ACROSS AMERICA — Most of you boys and girls out there understand the Santa Claus and Mrs. Claus you see in the malls and elsewhere are just stand-ins because the real deals are busy at the North Pole loading the sleigh and fueling up the reindeer, right?
The coronavirus pandemic has made it an interesting year for the proxies of Santa and Mrs. Claus.
Jean Sheridan supplements her income with a Mrs. Claus gig. The now-64-year-old St. Petersburg, Florida, woman took a decade’s worth of acting classes and, in 2013, began exploring roles she could legitimately play as an older, graying woman — and hit on Mrs. Claus.
But there was a rude awakening. “Most people didn’t want Mrs. Claus,” she told Patch. “They wanted Santa.”
And — whaa? — she could tag along as an extra, as long as she didn’t expect to get paid.
“Santa’s out there making $200 an hour," Sheridan said, "and Mrs. Claus can’t get enough to pay for her gas.”
The pandemic changed all that. It turns out there is a demand for Mrs. Claus, and that Mrs. Claus has paycheck parity with Santa.
Patch’s Tiffany Razzano talks to a half-dozen Floridians who play Santa and Mrs. Claus: Read it on St. Pete Patch
Below are 10 more uplifting stories from Patch editors across the country. We’ll start with another story about how people are making Christmas memorable amid the coronavirus pandemic.
Is Mom Guiding That Sleigh?
Christmas gifts were practical for Kathleen Fuchs, who was born at the tail end of the Great Depression, and she vowed that she’d make the holidays extra special for her kids. Son Bob, of Brookfield, Wisconsin, is giddy about Christmas, too, but was hesitant to be too cheerful while his mother was dying. Kathleen Fuchs, who died in October, talked him out of that notion, reminding him that people alone in nursing homes and children separated from their school friends needed something extra special this year. He found a perfect way to do that while maintaining social distancing: He restored a sleigh built in 1891 with money raised on Facebook, and is using the excess to buy gifts that will be delivered all over Wisconsin. “I feel her with me,” he said of his mom. By Karen Pilarski for Brookfield Patch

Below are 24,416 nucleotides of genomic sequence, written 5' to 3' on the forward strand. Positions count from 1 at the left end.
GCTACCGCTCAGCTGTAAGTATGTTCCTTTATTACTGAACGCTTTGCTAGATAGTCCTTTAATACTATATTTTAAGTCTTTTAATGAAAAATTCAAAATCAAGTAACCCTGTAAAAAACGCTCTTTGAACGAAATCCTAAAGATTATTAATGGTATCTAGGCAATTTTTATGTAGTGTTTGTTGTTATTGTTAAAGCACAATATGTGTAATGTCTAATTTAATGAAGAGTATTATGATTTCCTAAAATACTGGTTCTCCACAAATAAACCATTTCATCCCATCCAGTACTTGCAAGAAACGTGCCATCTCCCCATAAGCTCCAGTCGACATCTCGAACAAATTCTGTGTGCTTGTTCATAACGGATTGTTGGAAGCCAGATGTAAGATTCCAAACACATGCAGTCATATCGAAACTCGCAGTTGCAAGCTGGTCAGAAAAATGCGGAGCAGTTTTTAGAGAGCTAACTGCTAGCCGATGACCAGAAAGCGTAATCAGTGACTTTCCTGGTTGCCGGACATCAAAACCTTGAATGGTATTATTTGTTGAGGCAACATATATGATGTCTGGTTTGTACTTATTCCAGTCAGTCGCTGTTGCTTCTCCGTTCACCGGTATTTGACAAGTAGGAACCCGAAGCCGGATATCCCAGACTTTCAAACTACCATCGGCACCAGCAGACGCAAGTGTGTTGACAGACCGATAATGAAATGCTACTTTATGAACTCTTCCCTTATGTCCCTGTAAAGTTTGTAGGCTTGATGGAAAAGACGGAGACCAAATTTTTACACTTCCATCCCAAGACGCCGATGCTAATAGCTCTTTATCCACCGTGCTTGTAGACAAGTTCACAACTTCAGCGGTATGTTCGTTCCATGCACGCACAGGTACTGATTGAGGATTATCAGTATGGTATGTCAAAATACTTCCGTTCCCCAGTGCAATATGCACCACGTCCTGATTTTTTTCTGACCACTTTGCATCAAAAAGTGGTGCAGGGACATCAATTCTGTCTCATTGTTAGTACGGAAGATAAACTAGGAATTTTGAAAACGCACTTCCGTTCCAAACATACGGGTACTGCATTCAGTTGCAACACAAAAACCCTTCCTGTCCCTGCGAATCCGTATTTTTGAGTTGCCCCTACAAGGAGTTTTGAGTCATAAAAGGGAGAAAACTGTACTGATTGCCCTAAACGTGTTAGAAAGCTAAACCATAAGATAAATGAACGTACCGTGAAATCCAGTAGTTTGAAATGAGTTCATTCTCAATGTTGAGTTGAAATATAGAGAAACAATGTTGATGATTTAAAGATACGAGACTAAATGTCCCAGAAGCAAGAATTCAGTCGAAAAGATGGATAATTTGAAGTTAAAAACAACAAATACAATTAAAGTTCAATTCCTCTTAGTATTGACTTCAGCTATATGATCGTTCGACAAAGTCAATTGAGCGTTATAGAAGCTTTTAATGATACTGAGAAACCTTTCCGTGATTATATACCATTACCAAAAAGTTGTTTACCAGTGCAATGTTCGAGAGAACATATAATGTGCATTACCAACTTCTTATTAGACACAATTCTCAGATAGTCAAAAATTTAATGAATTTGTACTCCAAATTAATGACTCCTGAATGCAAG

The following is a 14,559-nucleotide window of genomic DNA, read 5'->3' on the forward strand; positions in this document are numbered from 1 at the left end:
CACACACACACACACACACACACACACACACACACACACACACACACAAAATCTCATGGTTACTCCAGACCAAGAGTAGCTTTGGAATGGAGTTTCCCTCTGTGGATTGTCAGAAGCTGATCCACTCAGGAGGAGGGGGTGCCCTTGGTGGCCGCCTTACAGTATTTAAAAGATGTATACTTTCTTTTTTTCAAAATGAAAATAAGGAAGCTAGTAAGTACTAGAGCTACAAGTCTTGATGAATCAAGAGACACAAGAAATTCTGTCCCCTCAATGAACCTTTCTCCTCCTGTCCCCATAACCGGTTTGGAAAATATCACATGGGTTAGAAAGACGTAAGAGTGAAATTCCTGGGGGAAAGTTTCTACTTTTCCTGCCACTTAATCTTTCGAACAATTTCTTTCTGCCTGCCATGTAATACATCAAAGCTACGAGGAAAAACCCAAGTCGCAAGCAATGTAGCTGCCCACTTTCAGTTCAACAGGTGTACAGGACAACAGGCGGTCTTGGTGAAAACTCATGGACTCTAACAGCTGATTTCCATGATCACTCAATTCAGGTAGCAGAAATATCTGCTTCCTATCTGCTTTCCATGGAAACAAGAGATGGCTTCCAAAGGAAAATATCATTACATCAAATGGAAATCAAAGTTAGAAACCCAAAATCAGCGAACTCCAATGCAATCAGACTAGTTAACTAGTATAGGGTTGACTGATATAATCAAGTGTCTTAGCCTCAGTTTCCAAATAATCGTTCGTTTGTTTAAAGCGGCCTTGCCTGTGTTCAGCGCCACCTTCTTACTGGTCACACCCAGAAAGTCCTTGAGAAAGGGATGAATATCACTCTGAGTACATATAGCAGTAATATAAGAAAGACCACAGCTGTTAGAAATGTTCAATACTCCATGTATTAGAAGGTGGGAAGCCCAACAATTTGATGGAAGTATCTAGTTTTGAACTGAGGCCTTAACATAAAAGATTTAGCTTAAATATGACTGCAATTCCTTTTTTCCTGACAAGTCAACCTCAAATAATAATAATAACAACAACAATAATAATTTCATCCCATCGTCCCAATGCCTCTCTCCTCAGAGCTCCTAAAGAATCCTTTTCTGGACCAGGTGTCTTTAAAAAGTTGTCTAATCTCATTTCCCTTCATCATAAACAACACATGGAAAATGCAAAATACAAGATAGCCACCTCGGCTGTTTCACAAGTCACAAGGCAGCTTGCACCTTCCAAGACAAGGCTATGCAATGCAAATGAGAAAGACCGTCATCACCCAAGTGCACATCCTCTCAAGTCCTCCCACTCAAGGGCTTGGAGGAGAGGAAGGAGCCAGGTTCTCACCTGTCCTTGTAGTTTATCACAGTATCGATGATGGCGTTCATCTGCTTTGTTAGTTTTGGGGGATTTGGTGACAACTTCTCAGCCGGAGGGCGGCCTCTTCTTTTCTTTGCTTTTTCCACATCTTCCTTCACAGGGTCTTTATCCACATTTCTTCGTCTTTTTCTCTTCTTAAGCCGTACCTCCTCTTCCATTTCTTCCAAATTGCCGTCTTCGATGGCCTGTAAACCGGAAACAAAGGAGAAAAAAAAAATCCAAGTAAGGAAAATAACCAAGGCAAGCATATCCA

Kindness Of Strangers
Summit, New Jersey, Dunkin' Donuts employee Citas Wojtech, an immigrant who works two jobs, had a pretty rough day just before Thanksgiving. She accidentally dropped a pouch containing $800 she was going to give a co-worker to buy her son a car. She hoped someone would find and return the pouch, but what happened brought her to tears. Customer Anna Fredette, a complete stranger, saw the sign about the lost money posted on the Dunkin’ door and raised more than $1,600 for Wojtech via a crowdfunding campaign. By Caren Lissner for Summit Patch
Greg Dailey can’t quite figure it out. Five people or groups were recognized as Heroes of the Year by TIME magazine, and the East Windsor, New Jersey, businessman who delivers groceries to his homebound neighbors was one of them. “Right next to the firefighters from Australia?” he joked with Patch. “I never looked at it as this really magnanimous thing that I'm doing.” Dailey starts his mornings around 4 o’clock and throws newspapers before he goes to his picture framing shop — but decided he needed to do more one morning when an 88-year-old woman terrified of catching the coronavirus asked if he could throw the paper closer. By Josh Bakan for Chatham Patch
Head Of The Class
Newton, Massachusetts, Public Schools Superintendent David Fleishman knew Henry Turner, the principal at one of the district’s high schools, was a winner long before K-12 Dive, an online publication for the educational industry, named him its “Principal of the Year” for his leadership through the coronavirus pandemic. Celebrating the accolade, Fleishman said Turner has been a leader in recognizing racial injustices and taking active steps to address them. By Jenna Fisher for Newton Patch